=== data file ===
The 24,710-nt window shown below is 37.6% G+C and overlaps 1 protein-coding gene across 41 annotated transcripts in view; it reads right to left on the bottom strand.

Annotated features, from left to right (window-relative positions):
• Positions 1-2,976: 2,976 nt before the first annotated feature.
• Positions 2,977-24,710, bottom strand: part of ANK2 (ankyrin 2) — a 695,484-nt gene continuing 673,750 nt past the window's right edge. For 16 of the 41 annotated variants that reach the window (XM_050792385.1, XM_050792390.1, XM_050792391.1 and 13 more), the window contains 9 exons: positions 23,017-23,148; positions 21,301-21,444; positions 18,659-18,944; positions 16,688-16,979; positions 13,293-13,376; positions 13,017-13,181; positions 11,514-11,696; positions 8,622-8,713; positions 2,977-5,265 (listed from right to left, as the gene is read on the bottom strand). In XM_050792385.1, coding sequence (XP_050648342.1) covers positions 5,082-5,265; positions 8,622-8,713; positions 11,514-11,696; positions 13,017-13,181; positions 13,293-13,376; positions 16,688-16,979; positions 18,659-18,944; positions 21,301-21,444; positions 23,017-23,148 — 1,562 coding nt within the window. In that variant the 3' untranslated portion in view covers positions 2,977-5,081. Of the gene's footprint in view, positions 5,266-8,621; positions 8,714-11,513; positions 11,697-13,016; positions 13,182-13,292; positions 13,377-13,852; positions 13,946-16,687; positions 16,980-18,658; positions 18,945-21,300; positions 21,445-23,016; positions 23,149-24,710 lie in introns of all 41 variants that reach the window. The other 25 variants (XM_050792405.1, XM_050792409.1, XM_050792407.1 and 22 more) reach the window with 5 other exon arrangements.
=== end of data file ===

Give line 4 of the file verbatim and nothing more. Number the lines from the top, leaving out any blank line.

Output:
• Positions 2,977-24,710, bottom strand: part of ANK2 (ankyrin 2) — a 695,484-nt gene continuing 673,750 nt past the window's right edge. For 16 of the 41 annotated variants that reach the window (XM_050792385.1, XM_050792390.1, XM_050792391.1 and 13 more), the window contains 9 exons: positions 23,017-23,148; positions 21,301-21,444; positions 18,659-18,944; positions 16,688-16,979; positions 13,293-13,376; positions 13,017-13,181; positions 11,514-11,696; positions 8,622-8,713; positions 2,977-5,265 (listed from right to left, as the gene is read on the bottom strand). In XM_050792385.1, coding sequence (XP_050648342.1) covers positions 5,082-5,265; positions 8,622-8,713; positions 11,514-11,696; positions 13,017-13,181; positions 13,293-13,376; positions 16,688-16,979; positions 18,659-18,944; positions 21,301-21,444; positions 23,017-23,148 — 1,562 coding nt within the window. In that variant the 3' untranslated portion in view covers positions 2,977-5,081. Of the gene's footprint in view, positions 5,266-8,621; positions 8,714-11,513; positions 11,697-13,016; positions 13,182-13,292; positions 13,377-13,852; positions 13,946-16,687; positions 16,980-18,658; positions 18,945-21,300; positions 21,445-23,016; positions 23,149-24,710 lie in introns of all 41 variants that reach the window. The other 25 variants (XM_050792405.1, XM_050792409.1, XM_050792407.1 and 22 more) reach the window with 5 other exon arrangements.